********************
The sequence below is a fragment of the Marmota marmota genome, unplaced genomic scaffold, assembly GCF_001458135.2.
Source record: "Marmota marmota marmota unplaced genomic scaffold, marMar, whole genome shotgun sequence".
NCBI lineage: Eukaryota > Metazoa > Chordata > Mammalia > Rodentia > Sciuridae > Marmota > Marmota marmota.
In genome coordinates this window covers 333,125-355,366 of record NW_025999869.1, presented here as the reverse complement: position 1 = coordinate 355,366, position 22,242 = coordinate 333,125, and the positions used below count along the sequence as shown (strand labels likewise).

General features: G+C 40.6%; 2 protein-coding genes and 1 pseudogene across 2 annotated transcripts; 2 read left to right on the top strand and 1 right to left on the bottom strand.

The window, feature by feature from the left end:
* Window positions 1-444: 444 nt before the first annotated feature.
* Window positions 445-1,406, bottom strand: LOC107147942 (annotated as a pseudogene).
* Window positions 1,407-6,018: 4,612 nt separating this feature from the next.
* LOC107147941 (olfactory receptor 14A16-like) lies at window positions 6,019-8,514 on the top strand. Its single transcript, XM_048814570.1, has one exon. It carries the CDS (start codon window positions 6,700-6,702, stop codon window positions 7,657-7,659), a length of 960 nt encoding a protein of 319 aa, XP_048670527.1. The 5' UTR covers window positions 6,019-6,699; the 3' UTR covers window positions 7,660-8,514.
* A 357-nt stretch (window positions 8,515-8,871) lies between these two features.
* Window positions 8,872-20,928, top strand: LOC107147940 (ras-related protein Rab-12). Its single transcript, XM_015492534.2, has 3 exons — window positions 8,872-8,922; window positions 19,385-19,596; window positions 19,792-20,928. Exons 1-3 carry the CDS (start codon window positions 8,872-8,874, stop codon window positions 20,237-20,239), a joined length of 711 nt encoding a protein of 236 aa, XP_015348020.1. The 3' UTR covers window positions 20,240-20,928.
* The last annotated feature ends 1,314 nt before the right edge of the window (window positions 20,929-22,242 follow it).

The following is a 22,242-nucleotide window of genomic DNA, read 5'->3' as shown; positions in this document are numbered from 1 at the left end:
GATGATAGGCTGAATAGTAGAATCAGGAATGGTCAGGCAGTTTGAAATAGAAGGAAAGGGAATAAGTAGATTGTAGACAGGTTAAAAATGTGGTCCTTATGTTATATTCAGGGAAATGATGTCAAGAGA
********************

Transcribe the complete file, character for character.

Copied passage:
The sequence below is a fragment of the Marmota marmota genome, unplaced genomic scaffold, assembly GCF_001458135.2.
Source record: "Marmota marmota marmota unplaced genomic scaffold, marMar, whole genome shotgun sequence".
NCBI lineage: Eukaryota > Metazoa > Chordata > Mammalia > Rodentia > Sciuridae > Marmota > Marmota marmota.
In genome coordinates this window covers 333,125-355,366 of record NW_025999869.1, presented here as the reverse complement: position 1 = coordinate 355,366, position 22,242 = coordinate 333,125, and the positions used below count along the sequence as shown (strand labels likewise).

General features: G+C 40.6%; 2 protein-coding genes and 1 pseudogene across 2 annotated transcripts; 2 read left to right on the top strand and 1 right to left on the bottom strand.

The window, feature by feature from the left end:
* Window positions 1-444: 444 nt before the first annotated feature.
* Window positions 445-1,406, bottom strand: LOC107147942 (annotated as a pseudogene).
* Window positions 1,407-6,018: 4,612 nt separating this feature from the next.
* LOC107147941 (olfactory receptor 14A16-like) lies at window positions 6,019-8,514 on the top strand. Its single transcript, XM_048814570.1, has one exon. It carries the CDS (start codon window positions 6,700-6,702, stop codon window positions 7,657-7,659), a length of 960 nt encoding a protein of 319 aa, XP_048670527.1. The 5' UTR covers window positions 6,019-6,699; the 3' UTR covers window positions 7,660-8,514.
* A 357-nt stretch (window positions 8,515-8,871) lies between these two features.
* Window positions 8,872-20,928, top strand: LOC107147940 (ras-related protein Rab-12). Its single transcript, XM_015492534.2, has 3 exons — window positions 8,872-8,922; window positions 19,385-19,596; window positions 19,792-20,928. Exons 1-3 carry the CDS (start codon window positions 8,872-8,874, stop codon window positions 20,237-20,239), a joined length of 711 nt encoding a protein of 236 aa, XP_015348020.1. The 3' UTR covers window positions 20,240-20,928.
* The last annotated feature ends 1,314 nt before the right edge of the window (window positions 20,929-22,242 follow it).

The following is a 22,242-nucleotide window of genomic DNA, read 5'->3' as shown; positions in this document are numbered from 1 at the left end:
GATGATAGGCTGAATAGTAGAATCAGGAATGGTCAGGCAGTTTGAAATAGAAGGAAAGGGAATAAGTAGATTGTAGACAGGTTAAAAATGTGGTCCTTATGTTATATTCAGGGAAATGATGTCAAGAGA